Microsoft says a new Windows 10 update fixes a zero-day vulnerability to a massive, global ransomware attack that uses leaked NSA code.
Ransomware is a serious problem: rather than harming your data or stealing your identity, ransomware can encrypt your computer or your whole network until you pay a fee. The perpetrators and their accounts are typically overseas and they usually ask for untraceable money, like Bitcoin. Some large companies have been forced to secretly pay the ransom to get their networks back.
Wired magazine said one avenue for infection is compromised ads on trusted websites. So avoiding questionable sites is no longer enough. And to read the article on Wired’s web site, they make you disable ad blockers! You can’t make this up.
This makes me mad: Apple says it won’t fix known QuickTime vulnerabilities in Windows and will no longer support the Windows version. This is terrible for those of us who edit video on the Windows platform.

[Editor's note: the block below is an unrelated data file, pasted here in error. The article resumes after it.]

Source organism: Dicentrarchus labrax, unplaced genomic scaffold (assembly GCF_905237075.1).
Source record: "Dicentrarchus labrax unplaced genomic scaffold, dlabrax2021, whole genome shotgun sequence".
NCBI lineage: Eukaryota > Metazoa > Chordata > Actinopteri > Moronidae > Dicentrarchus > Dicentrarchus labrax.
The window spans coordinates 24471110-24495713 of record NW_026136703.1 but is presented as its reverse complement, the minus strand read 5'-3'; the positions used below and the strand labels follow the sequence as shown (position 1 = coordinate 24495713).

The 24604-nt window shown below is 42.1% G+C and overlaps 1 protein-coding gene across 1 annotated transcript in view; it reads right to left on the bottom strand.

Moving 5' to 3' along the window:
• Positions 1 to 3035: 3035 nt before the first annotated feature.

Microsoft Outlook 2016 for Mac always throws a security error when connecting to an Exchange server. What does Microsoft suggest as a workaround? Disable SSL. Not only does this not solve the issue, it’s an unwise choice to make. Major fail.
If you hate typing passwords, Windows 10 will make life a little easier for you: you’ll be able to log in securely without one. Windows 10 will support security via biometrics and hardware keys (a/k/a dongles).
Hat tip @zdnet: http://zd.net/1vCwnlQ